Click here for more information about the National Geographic Geography Bee.
Grade 1 had a very special visitor this week – Officer Arthur from the Boston Police Department! Officer Arthur spoke to students about the work and the many skills that his job entails. Students had lots of time to ask questions about what it is like to be a police officer. What a special afternoon!
Officer Arthur’s visit is part of the “What do I want to be when I grow up?” unit. In this unit, the children learn about some of the many jobs that exist in the world. Reading and note-taking skills are put to work in their research, and interviewing skills are developed as they are given opportunities to ask parent and friend visitors questions about their vocations and avocations. The children then create tools of the trade and instruction manuals to go with the occupations they have chosen. A culminating job fair allows each child to take the role of perspective employer and “interview” candidates, a task that requires thinking about the qualities and skills needed in a given profession.
Students in Grade 3 continue along the trail of Lewis and Clark with new awareness of the rigorous landscape as the expedition nears the Rockies. Thankfully, the Shoshone Indians offered horses while realizing their long lost tribe member Sacagawea, was accompanying the Corps of Discovery on the mission to the Pacific Ocean. The class traveled together to the Harvard Museum of Natural History by bus rather than canoe, to see many different species exhibited in the halls of this fascinating museum. After a presentation on Jaws and Claws, the students sketched their favorite animal in their nature journals. The gem and mineral room was the site of many expressions of delight and wonder as was the Native American display. Individual and small group projects continue in class this week as students work to develop models of the winter forts, journal replicas, cradle boards, plant and animal books, posters, and maps. The final chapters of Lewis and Clark and Me bring a true appreciation of the hardship and experience of the faithful Newfoundland dog who accompanied the Corps. In math, the class continues to add three-digit numbers and recognize the value of one thousand. Please stop by and view our bulletin board of new recruits, the beautiful butterflies (which are now displayed in the Greenleaf Lobby) and fall still life sketches.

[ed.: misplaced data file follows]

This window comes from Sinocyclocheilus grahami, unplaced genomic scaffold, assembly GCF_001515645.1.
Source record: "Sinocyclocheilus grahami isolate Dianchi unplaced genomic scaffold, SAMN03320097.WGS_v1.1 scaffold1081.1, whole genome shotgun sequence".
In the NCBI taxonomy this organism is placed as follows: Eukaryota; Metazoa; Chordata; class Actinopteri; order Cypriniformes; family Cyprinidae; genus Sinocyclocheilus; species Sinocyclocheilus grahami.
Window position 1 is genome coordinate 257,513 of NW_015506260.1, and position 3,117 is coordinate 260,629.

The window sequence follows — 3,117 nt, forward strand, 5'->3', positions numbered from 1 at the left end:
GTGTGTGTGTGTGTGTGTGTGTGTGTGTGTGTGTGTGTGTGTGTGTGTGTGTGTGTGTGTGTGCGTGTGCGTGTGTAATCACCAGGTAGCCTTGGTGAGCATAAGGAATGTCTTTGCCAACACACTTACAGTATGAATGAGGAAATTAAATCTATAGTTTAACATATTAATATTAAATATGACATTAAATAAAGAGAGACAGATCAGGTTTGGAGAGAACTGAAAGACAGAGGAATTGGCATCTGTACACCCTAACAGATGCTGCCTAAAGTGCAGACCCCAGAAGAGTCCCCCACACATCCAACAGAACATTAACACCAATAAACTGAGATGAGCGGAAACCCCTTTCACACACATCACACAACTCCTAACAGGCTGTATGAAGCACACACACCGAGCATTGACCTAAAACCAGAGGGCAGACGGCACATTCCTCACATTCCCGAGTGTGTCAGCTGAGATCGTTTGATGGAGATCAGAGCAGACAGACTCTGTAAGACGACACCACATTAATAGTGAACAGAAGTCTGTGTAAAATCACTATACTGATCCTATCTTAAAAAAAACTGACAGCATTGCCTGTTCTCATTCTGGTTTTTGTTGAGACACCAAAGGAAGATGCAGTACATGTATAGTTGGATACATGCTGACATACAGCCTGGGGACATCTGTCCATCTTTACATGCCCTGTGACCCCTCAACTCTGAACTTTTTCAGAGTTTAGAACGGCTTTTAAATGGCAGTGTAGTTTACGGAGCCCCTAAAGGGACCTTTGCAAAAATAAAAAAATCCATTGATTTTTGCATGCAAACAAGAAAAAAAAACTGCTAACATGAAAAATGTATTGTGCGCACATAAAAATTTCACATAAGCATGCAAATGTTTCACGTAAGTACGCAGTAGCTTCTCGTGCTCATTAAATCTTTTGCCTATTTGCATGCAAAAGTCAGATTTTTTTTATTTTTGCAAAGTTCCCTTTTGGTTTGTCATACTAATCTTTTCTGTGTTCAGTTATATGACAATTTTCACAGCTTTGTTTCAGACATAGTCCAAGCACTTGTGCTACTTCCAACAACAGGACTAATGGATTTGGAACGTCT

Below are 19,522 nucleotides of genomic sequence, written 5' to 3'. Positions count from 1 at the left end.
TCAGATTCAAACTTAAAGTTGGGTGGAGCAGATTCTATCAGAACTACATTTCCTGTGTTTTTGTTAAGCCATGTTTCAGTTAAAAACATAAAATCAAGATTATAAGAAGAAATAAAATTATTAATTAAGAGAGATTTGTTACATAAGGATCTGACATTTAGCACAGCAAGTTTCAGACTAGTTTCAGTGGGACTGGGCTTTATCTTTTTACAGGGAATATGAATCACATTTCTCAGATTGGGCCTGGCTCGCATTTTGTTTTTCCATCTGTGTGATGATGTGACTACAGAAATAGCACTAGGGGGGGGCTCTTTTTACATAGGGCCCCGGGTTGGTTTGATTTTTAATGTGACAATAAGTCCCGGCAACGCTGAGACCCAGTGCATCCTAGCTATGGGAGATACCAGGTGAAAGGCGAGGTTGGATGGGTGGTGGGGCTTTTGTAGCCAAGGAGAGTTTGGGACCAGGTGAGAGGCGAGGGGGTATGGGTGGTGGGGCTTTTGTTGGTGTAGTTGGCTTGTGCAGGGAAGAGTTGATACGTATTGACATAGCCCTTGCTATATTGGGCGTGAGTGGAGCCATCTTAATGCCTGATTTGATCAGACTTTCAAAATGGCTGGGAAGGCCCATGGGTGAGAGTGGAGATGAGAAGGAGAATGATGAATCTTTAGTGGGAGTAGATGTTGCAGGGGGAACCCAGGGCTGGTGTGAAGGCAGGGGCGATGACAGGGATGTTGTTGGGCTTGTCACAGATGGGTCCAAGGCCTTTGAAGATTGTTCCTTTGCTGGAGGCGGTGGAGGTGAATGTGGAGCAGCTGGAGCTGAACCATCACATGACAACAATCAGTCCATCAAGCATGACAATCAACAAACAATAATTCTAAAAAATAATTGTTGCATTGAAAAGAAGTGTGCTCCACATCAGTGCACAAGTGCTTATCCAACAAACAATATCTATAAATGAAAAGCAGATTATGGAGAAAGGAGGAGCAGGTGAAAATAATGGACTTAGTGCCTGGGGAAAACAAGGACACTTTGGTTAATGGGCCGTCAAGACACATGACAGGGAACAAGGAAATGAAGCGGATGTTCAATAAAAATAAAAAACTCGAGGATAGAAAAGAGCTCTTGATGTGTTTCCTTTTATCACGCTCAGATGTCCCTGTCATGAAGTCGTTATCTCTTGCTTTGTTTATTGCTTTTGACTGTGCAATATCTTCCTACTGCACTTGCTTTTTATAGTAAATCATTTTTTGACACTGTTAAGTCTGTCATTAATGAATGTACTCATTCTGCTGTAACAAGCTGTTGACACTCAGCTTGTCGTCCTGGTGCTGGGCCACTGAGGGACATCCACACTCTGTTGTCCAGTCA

In Social Studies, students have been learning about Ancient Mesopotamia, the “Cradle of Civilization.” We read a historical fiction novel set in that time, as well as children’s versions of the Gilgamesh legend. We recently had the opportunity to Skype with Ludmila Zeman, author and illustrator of the Gilgamesh books. And now, we’re using technology to make stop-motion animated mini-movies based on Mesopotamian stories. We look forward to sharing those soon. In Math, we wrapped up a unit on fractions and decimals, and are starting to explore 3D Geometry. The crowning glory of our week was our presentation in this morning’s assembly of our Living Arts curriculum.
Click here to watch one of our groups share their knowledge.
In literature class, our reading of The Watsons Go to Birmingham—1963 by Christopher Paul Curtis has provided a springboard for our study of the important history, themes, and conflicts of the Civil Rights Era. In connection, students will also begin writing their own songs of social change in Music, and create a poster in Art. In writing, we shared our personal narratives in Wednesday morning’s Writing Celebration – the narratives ranged from gripping, to humorous, and to very moving. Over the next few days, we will begin our unit on Greek mythology, which will continue into January. In Math, we started a new unit that will extend our understanding of rational numbers. Next up is our exploration of ratios as a comparison of two quantities and our learning to use rate tables to study equivalent ratios.
Kindergarten – Kindergartners are working learning about glyphs or pictographs this week by working on their own Turkey Glyphs. Using a pre-determined color key (black means they like turkey and brown means they don’t), they each color the parts of the turkey according to their preferences. Once the glyphs are completed, the students and teachers will play a fun game in which they guess the kindergartner based on the colors of the turkey!
First Grade – First graders are having a great time in woodworking! They are honing their sawing and sanding skills in the process of create mobiles. Each child drew and cut out several shapes that will be sanded, painted, and finally, assembled into a mobile to take home.
Second Grade – Students in second grade had a second Skype session with Colegio del Pilar this week. This time, they had the added treat of getting to see Mrs. Summers and Señora Castineira on the monitor along with their Spanish friends! The students were so excited to speak with their teachers and to learn more about their Spanish peers.
This fall, our Lower School is building upon Milton’s established partnership with El Pilar—a private, bilingual, K–12 school in Madrid, Spain. In partnering with El Pilar, our aim is two-fold:
- Establish a language and cultural exchange program with a peer institution in a Spanish-speaking country.
- Learn from their experiences as we launch a purposeful, service-learning program in our Lower School.